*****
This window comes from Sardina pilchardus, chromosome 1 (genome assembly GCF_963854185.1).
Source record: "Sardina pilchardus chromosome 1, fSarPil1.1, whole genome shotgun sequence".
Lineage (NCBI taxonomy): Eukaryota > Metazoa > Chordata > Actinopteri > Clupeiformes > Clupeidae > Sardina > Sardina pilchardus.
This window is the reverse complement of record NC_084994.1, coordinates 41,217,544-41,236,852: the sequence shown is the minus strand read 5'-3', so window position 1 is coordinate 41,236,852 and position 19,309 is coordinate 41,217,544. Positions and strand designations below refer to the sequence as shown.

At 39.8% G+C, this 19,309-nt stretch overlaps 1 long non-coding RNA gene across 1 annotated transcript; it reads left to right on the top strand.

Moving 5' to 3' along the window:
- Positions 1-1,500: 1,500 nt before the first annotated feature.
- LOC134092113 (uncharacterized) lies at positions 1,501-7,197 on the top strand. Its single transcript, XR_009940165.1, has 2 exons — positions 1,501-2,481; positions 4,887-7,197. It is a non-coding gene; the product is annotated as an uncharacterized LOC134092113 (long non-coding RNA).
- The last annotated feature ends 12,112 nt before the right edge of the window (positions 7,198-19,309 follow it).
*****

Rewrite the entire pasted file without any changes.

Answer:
This window comes from Sardina pilchardus, chromosome 1 (genome assembly GCF_963854185.1).
Source record: "Sardina pilchardus chromosome 1, fSarPil1.1, whole genome shotgun sequence".
Lineage (NCBI taxonomy): Eukaryota > Metazoa > Chordata > Actinopteri > Clupeiformes > Clupeidae > Sardina > Sardina pilchardus.
This window is the reverse complement of record NC_084994.1, coordinates 41,217,544-41,236,852: the sequence shown is the minus strand read 5'-3', so window position 1 is coordinate 41,236,852 and position 19,309 is coordinate 41,217,544. Positions and strand designations below refer to the sequence as shown.

At 39.8% G+C, this 19,309-nt stretch overlaps 1 long non-coding RNA gene across 1 annotated transcript; it reads left to right on the top strand.

Moving 5' to 3' along the window:
- Positions 1-1,500: 1,500 nt before the first annotated feature.
- LOC134092113 (uncharacterized) lies at positions 1,501-7,197 on the top strand. Its single transcript, XR_009940165.1, has 2 exons — positions 1,501-2,481; positions 4,887-7,197. It is a non-coding gene; the product is annotated as an uncharacterized LOC134092113 (long non-coding RNA).
- The last annotated feature ends 12,112 nt before the right edge of the window (positions 7,198-19,309 follow it).